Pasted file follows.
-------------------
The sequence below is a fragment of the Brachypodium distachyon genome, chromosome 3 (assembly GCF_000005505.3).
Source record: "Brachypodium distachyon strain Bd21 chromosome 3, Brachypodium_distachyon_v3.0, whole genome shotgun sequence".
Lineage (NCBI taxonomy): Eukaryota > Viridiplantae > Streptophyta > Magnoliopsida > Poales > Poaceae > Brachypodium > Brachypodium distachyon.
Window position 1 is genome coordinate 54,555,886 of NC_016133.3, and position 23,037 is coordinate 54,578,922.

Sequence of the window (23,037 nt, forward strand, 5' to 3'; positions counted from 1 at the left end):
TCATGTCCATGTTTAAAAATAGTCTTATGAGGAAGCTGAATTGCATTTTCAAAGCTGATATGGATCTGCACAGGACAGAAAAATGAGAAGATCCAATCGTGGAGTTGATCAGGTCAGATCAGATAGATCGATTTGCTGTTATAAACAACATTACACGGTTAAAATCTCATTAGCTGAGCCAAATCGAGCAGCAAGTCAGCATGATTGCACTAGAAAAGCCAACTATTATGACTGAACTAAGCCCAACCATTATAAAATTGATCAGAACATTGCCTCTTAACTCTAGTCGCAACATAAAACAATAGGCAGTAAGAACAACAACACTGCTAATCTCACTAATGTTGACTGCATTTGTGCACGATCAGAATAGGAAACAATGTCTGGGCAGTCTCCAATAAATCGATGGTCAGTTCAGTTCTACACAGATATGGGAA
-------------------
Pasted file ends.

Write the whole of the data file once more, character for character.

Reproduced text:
The sequence below is a fragment of the Brachypodium distachyon genome, chromosome 3 (assembly GCF_000005505.3).
Source record: "Brachypodium distachyon strain Bd21 chromosome 3, Brachypodium_distachyon_v3.0, whole genome shotgun sequence".
Lineage (NCBI taxonomy): Eukaryota > Viridiplantae > Streptophyta > Magnoliopsida > Poales > Poaceae > Brachypodium > Brachypodium distachyon.
Window position 1 is genome coordinate 54,555,886 of NC_016133.3, and position 23,037 is coordinate 54,578,922.

Sequence of the window (23,037 nt, forward strand, 5' to 3'; positions counted from 1 at the left end):
TCATGTCCATGTTTAAAAATAGTCTTATGAGGAAGCTGAATTGCATTTTCAAAGCTGATATGGATCTGCACAGGACAGAAAAATGAGAAGATCCAATCGTGGAGTTGATCAGGTCAGATCAGATAGATCGATTTGCTGTTATAAACAACATTACACGGTTAAAATCTCATTAGCTGAGCCAAATCGAGCAGCAAGTCAGCATGATTGCACTAGAAAAGCCAACTATTATGACTGAACTAAGCCCAACCATTATAAAATTGATCAGAACATTGCCTCTTAACTCTAGTCGCAACATAAAACAATAGGCAGTAAGAACAACAACACTGCTAATCTCACTAATGTTGACTGCATTTGTGCACGATCAGAATAGGAAACAATGTCTGGGCAGTCTCCAATAAATCGATGGTCAGTTCAGTTCTACACAGATATGGGAA